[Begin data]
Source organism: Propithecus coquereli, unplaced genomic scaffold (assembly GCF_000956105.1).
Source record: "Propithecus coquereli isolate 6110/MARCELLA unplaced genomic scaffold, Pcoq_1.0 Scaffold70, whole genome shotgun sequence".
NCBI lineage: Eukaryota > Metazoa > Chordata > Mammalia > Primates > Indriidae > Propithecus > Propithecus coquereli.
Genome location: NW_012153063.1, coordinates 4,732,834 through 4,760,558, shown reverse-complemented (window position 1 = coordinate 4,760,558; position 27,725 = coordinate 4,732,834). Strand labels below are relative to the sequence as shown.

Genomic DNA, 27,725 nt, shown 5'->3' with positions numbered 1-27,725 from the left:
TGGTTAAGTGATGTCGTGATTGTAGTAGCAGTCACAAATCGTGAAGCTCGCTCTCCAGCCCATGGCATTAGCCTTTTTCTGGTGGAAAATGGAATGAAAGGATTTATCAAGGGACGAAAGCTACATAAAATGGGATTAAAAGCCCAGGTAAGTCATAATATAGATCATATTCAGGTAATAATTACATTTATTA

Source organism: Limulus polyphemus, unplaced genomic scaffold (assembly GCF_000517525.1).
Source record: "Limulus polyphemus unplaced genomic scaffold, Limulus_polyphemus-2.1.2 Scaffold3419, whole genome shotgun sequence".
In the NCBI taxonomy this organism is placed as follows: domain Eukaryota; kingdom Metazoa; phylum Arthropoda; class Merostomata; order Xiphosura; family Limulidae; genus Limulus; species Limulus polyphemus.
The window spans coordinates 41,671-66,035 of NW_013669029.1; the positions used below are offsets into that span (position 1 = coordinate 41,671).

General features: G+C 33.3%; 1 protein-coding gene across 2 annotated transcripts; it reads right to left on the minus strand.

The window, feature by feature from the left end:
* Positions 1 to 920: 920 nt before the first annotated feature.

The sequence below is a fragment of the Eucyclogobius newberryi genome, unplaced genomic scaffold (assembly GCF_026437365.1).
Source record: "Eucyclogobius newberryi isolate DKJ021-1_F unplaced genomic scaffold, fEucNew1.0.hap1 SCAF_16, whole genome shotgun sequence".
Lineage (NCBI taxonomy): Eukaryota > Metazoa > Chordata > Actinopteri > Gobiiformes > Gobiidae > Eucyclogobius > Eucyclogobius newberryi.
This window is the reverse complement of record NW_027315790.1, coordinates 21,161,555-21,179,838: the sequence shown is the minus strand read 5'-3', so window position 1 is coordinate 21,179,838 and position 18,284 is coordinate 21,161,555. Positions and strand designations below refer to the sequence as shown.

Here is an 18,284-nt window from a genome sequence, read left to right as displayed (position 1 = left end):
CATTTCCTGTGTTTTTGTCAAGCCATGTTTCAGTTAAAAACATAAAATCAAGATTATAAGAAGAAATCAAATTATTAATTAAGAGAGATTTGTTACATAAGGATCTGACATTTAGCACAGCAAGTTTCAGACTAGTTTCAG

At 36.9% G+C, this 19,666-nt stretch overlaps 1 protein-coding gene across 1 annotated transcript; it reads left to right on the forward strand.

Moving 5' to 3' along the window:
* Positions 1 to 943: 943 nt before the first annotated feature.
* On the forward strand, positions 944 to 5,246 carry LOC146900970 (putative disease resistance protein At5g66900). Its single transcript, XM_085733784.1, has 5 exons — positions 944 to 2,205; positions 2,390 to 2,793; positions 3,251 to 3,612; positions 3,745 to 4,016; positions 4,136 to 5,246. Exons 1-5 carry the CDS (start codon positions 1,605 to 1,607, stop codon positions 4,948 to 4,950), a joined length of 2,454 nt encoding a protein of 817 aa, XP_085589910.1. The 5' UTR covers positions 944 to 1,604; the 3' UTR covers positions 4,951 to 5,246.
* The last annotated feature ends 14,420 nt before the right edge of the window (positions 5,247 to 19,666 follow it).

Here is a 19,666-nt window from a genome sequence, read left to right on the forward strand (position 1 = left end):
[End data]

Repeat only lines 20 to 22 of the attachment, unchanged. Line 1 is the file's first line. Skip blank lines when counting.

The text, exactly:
At 36.9% G+C, this 19,666-nt stretch overlaps 1 protein-coding gene across 1 annotated transcript; it reads left to right on the forward strand.

Moving 5' to 3' along the window:
* Positions 1 to 943: 943 nt before the first annotated feature.